David Olusoga investigates the residents of an 18th-century house in Bristol, uncovering stories of piracy, an abandoned baby, a notorious political writer and a runaway slave.
David Olusoga sets out once more to uncover the history of a single house, discovering remarkable stories along the way – of piracy, a foundling baby and a runaway slave.
In this series, the featured property is an 18th-century sea captain’s house situated near Bristol’s docks - Number 10 Guinea Street. Arriving for the first time, David meets the homeowners Karen and David, who show him around the house. Its panelled walls, flagstone floors and substantial cellars are redolent of history, but the owners know little about their home’s previous occupants. David sets out to discover more.
The name Guinea Street is itself a clue about Number 10’s origins. It is named after the Guinea Coast in west Africa, a hub of the international slave trade. And the date the house was built, 1718, was at a time when Bristol was becoming Britain’s premier slaving port. Unsurprisingly perhaps, the man who built the house, Captain Edmund Saunders, was a prolific slave trader himself, trafficking men, women and children from Africa to the sugar plantations of the Caribbean.
Saunders wasn’t the only resident with connections to the slave trade. As David finds out, the same is true of the first full-time resident, Joseph Smith. Smith was another sea captain, and while hunting for more information about his life, David uncovers extraordinary evidence from one of his voyages from 1721. A handwritten account from one of the ship’s crew reveals a story of piracy, peril and revenge which moves from the Caribbean back to Bristol, and eventually ends in London and the gallows.
Having found out about Joseph Smith, David sets out to discover more about Smith’s family. This search leads him to the local church, St Mary Redcliffe, where one remarkable record reveals the existence of a baby girl named Martha, abandoned on the doorstep of 10 Guinea Street. David sets out to discover why she has been left with the Smith family and what her ultimate fate might be in an age where there was little or no support for destitute women, and abandoned children were lucky to live past infancy.
The next resident is John Shebbeare, who arrives at the house in 1750 with his wife Susannah. As David discovers, Shebbeare is a well-known doctor and a prolific political writer. As contemporary satirist Ian Hislop explains, he was also a divisive figure in political circles, who was caricatured by the famous satirical artist William Hogarth. Shebbeare’s mischief-making and appetite for scandal sees him falling foul of the law, before he is immortalised in print by the famous diarist Fanny Burney.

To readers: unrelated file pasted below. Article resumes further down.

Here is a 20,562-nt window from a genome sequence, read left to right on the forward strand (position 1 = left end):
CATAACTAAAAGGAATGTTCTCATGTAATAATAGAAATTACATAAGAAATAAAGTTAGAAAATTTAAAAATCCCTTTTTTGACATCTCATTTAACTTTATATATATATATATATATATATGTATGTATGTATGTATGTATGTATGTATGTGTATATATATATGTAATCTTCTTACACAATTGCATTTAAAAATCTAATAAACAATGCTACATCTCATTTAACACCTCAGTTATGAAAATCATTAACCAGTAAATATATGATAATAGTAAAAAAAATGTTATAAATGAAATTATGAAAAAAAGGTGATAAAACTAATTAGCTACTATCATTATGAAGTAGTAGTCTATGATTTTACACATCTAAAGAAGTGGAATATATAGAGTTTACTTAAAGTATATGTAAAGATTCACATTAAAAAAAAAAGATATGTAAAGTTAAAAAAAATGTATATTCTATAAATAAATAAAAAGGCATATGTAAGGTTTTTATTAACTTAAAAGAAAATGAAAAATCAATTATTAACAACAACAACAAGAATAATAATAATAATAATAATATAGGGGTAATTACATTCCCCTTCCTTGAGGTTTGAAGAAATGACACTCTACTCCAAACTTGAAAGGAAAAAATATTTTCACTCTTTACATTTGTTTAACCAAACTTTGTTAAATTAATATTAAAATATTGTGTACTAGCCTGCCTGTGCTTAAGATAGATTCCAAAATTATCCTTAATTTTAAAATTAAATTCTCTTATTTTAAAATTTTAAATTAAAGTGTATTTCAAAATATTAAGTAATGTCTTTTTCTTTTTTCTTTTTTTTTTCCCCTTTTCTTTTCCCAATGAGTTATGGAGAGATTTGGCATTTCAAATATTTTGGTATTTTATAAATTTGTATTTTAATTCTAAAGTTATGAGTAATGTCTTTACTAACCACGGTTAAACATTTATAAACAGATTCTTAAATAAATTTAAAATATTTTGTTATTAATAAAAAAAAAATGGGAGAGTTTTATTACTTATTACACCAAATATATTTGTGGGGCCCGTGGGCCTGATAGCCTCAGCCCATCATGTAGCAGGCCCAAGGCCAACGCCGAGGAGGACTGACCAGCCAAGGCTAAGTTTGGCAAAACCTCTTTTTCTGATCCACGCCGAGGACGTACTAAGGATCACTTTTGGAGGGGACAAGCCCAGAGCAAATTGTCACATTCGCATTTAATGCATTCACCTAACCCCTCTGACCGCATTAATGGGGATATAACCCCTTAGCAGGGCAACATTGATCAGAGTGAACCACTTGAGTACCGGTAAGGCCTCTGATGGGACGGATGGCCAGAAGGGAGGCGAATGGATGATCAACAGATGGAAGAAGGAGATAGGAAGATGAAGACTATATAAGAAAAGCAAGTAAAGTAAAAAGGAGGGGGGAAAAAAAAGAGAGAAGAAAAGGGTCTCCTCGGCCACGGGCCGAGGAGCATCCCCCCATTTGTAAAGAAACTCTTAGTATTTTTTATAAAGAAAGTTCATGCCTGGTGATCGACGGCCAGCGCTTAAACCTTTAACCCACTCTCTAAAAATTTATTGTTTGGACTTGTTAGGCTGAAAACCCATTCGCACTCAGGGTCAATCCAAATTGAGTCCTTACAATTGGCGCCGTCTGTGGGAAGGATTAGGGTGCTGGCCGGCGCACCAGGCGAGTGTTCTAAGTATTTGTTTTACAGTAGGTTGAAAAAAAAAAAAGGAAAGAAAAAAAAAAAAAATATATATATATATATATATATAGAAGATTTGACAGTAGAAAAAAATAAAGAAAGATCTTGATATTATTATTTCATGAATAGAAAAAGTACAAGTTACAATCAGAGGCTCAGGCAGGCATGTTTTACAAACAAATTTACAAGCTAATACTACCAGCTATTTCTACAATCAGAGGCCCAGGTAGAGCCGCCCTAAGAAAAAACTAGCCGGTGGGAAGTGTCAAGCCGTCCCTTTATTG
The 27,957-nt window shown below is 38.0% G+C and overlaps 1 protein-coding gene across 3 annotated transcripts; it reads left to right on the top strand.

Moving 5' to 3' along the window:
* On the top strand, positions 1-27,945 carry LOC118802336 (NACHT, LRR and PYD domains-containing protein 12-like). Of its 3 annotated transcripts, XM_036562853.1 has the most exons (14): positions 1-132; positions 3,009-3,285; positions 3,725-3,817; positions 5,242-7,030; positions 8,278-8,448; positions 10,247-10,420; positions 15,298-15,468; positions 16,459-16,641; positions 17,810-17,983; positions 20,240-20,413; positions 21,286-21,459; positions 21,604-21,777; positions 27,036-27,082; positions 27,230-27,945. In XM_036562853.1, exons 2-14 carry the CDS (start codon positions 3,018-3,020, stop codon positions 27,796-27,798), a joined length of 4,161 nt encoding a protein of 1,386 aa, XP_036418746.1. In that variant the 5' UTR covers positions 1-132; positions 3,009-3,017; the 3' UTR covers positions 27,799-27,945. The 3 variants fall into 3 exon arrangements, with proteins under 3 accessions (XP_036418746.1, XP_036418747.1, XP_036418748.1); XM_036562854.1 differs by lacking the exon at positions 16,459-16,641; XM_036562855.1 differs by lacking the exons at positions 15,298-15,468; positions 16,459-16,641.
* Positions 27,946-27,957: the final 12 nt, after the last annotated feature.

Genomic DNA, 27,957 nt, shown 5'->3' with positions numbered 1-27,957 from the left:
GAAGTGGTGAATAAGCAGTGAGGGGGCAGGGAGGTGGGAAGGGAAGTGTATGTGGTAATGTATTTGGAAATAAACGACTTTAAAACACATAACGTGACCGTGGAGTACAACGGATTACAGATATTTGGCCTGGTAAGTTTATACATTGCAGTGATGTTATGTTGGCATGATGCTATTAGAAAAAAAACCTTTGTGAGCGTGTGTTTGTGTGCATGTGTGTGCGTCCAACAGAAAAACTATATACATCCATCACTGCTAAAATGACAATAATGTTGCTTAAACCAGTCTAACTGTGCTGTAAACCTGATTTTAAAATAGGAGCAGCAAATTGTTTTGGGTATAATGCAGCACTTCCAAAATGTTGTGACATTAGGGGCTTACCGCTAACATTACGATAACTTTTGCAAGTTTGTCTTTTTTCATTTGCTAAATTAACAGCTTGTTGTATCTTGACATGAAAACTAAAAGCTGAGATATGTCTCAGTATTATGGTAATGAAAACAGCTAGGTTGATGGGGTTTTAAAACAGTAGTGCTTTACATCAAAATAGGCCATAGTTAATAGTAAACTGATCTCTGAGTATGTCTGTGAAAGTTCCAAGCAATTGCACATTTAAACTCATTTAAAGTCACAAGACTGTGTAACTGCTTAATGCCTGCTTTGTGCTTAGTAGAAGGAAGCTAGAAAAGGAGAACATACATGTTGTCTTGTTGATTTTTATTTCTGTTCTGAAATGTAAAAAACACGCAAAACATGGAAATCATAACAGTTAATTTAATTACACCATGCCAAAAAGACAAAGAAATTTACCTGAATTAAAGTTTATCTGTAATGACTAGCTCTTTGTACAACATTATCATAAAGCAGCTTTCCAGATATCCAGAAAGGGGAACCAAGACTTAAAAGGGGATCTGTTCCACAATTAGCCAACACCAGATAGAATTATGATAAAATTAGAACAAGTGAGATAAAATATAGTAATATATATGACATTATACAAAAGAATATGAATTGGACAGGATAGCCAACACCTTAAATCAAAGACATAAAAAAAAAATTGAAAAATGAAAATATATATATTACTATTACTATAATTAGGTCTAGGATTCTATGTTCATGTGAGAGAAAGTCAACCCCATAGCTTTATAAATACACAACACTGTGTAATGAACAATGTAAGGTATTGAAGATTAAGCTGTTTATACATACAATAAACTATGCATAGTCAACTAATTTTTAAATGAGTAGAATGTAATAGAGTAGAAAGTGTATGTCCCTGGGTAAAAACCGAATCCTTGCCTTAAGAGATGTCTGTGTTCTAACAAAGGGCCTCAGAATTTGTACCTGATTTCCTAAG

David’s final search is for the Holbrooks, who move into the house in 1751. They are Captain Joseph Holbrook, his wife Hester and their children. Joseph Holbrook is a wealthy trader importing luxury items to Bristol – predominantly sugar, produced on the slave plantations of the Caribbean. But sugar is not the only Caribbean connection in this household. Following the Holbrooks’ trail uncovers the remarkable story of their black servant Thomas, described as a ‘native of Jamaica’. His existence is only known from a newspaper article of 1759, which suggests that he attempted an audacious escape from his master’s house, an astonishingly risky move with potentially devastating consequences.
Joseph Holbrook dies in 1774, leaving the house in Guinea Street to his widow Hester. Although she appears to have been materially provided for by her husband, her comfortable existence is challenged by new ideas. By the later decades of the 18th century, the tide is turning against the trade that made Hester’s family rich and the campaign for the Abolition of Slavery is gaining momentum. As David discovers, the abolitionists of Bristol bring their message, quite literally, to Hester’s doorstep.
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Timings (where shown) are from the start of the programme in hours and minutes
|Series Producer||Mary Crisp|
|Production Manager||Zarina Dick|
|Executive Producer||Maxine Watson|
|Production Company||Twenty Twenty TV|